Browse the entire Bad Advice series here.
Second, Cramer is implicitly undermining everything he says on his CNBC show. The whole conceit of Mad Money is that small investors can compete with the Big Boys of Wall Street. Well, if this is really the way the Big Boys play the trading game, how can that possibly be true? Is Cramer just implying (but not saying) on Mad Money that small investors should break laws?
Third, Cramer is putting his employers (and regulators) in a bind. Yes, Cramer is a ratings and readership machine. TheStreet.com is a public company, however, and it presumably does not want to become embroiled in a controversy about whether its advice crosses the line. CNBC, meanwhile, is a subsidiary of GE, a company with a well-deserved global reputation for integrity, fairness, and quality. Leaving aside the insult that Cramer lobbed at "the Pisanis of the world," can CNBC really say nothing when one of its most visible employees urges investors to use the network to engage in behavior that is questionable to say the least?
Lastly, there is the tar that Cramer dumped all over his former firm and the entire hedge-fund industry. Did Cramer's former clients—such as Eliot Spitzer, former attorney general and now governor of New York, who made his name excoriating Wall Street practices (and me)—know that Cramer was engaging in these practices to boost returns? If so, what did they think of this? What does Gov. Spitzer think of it now? Cramer loves to boast about his hedge-fund record. At the very least, we now know where some of it came from.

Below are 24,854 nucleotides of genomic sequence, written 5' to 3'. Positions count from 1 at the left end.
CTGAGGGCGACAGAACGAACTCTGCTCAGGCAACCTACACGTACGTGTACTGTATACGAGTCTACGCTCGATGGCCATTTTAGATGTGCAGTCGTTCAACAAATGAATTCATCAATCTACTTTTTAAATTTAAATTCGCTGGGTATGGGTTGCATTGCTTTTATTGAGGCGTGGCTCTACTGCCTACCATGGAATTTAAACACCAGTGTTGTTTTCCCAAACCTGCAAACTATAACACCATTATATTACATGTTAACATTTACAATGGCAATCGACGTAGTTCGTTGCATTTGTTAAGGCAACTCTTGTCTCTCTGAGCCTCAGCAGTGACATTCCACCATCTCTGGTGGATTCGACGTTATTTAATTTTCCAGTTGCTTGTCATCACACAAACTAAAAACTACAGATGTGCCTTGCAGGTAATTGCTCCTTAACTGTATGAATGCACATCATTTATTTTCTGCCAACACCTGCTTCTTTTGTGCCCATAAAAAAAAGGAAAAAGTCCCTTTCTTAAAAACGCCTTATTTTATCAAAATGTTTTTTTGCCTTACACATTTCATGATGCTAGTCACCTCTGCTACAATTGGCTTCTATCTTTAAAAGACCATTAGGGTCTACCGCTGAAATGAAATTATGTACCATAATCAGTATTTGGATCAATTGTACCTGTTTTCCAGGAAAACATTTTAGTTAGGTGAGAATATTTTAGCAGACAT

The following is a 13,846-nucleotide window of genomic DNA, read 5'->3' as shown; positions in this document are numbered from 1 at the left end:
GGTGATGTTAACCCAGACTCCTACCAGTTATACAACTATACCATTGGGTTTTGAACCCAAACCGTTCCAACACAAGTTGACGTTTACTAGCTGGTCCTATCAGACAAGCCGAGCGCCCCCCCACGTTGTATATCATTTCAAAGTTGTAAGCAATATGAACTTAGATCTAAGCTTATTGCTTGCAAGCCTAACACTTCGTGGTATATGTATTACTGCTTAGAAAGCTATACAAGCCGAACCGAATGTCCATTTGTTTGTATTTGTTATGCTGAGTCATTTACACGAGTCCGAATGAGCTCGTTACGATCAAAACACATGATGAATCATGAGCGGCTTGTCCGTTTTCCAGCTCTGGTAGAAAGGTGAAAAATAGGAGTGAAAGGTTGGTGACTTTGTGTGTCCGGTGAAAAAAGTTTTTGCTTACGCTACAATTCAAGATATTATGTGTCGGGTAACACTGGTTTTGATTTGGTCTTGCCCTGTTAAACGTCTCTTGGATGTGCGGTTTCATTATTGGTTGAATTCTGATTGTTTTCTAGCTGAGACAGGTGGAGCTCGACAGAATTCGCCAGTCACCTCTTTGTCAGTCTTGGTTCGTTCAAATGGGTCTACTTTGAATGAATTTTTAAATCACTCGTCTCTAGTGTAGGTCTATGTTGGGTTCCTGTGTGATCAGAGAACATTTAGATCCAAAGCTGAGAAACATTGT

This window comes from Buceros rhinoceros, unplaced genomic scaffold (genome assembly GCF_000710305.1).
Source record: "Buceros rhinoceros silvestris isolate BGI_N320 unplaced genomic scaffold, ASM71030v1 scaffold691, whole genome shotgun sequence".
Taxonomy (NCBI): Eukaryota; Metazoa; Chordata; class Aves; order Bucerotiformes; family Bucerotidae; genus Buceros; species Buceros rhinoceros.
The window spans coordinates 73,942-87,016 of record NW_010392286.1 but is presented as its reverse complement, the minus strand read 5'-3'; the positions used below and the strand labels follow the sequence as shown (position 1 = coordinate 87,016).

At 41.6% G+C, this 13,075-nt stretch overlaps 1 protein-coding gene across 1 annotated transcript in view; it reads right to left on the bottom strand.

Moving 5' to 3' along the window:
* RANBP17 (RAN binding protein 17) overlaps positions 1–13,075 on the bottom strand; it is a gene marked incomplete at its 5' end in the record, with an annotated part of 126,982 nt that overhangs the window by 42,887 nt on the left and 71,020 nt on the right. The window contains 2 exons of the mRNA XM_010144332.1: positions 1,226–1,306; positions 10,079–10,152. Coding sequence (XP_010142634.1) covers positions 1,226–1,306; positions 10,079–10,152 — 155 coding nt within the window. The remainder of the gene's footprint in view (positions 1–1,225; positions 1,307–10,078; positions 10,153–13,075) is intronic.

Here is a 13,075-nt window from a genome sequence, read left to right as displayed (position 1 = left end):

This morning, in response to widespread outrage, Cramer published an explanation on TheStreet.com. In it, he says, "No one knows or respects the securities laws more than I do." He says that he was just describing other, dirty hedge funds in his "hyperbolic and tongue-in-cheek style"—and that he himself was clean as a whistle. He never mentions that he was recommending that some hedge funds engage in these practices. He implies that critics of the interview are just "competitors" or professional investors who want to shut him up. To those who have listened closely to the interview, this is almost insulting.
So far, CNBC, Cramer's biggest platform, has remained quiet on the topic. (A spokesman has not returned my call). This is probably because 1) they are hoping the whole thing will just blow over, and/or 2) they don't know what to say. It is certainly possible that the whole thing will pass: Cramer has been very effective at stifling or weathering critics. It is also possible, however, that Jim Cramer has committed professional suicide.
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